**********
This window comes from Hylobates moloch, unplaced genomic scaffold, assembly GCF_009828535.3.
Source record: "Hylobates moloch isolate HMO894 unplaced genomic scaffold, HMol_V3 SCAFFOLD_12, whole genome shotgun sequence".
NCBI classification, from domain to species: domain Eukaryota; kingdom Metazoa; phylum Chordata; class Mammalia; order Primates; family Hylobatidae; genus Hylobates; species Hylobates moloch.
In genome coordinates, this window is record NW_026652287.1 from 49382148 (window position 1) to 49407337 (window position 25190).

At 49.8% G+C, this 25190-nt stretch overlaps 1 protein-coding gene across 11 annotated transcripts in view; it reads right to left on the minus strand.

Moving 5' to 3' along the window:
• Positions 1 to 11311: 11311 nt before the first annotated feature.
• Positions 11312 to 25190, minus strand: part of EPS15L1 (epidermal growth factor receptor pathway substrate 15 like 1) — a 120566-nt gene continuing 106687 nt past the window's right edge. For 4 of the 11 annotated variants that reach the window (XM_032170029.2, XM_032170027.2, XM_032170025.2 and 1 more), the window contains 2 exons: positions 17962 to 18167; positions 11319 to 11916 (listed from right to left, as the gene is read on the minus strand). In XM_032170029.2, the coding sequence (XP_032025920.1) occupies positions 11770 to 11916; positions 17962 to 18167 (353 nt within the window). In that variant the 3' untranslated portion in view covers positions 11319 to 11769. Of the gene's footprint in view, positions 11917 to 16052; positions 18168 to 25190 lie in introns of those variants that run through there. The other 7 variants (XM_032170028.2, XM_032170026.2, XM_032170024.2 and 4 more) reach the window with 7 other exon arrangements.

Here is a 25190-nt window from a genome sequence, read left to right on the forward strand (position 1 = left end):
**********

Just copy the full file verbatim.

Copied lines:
This window comes from Hylobates moloch, unplaced genomic scaffold, assembly GCF_009828535.3.
Source record: "Hylobates moloch isolate HMO894 unplaced genomic scaffold, HMol_V3 SCAFFOLD_12, whole genome shotgun sequence".
NCBI classification, from domain to species: domain Eukaryota; kingdom Metazoa; phylum Chordata; class Mammalia; order Primates; family Hylobatidae; genus Hylobates; species Hylobates moloch.
In genome coordinates, this window is record NW_026652287.1 from 49382148 (window position 1) to 49407337 (window position 25190).

At 49.8% G+C, this 25190-nt stretch overlaps 1 protein-coding gene across 11 annotated transcripts in view; it reads right to left on the minus strand.

Moving 5' to 3' along the window:
• Positions 1 to 11311: 11311 nt before the first annotated feature.
• Positions 11312 to 25190, minus strand: part of EPS15L1 (epidermal growth factor receptor pathway substrate 15 like 1) — a 120566-nt gene continuing 106687 nt past the window's right edge. For 4 of the 11 annotated variants that reach the window (XM_032170029.2, XM_032170027.2, XM_032170025.2 and 1 more), the window contains 2 exons: positions 17962 to 18167; positions 11319 to 11916 (listed from right to left, as the gene is read on the minus strand). In XM_032170029.2, the coding sequence (XP_032025920.1) occupies positions 11770 to 11916; positions 17962 to 18167 (353 nt within the window). In that variant the 3' untranslated portion in view covers positions 11319 to 11769. Of the gene's footprint in view, positions 11917 to 16052; positions 18168 to 25190 lie in introns of those variants that run through there. The other 7 variants (XM_032170028.2, XM_032170026.2, XM_032170024.2 and 4 more) reach the window with 7 other exon arrangements.

Here is a 25190-nt window from a genome sequence, read left to right on the forward strand (position 1 = left end):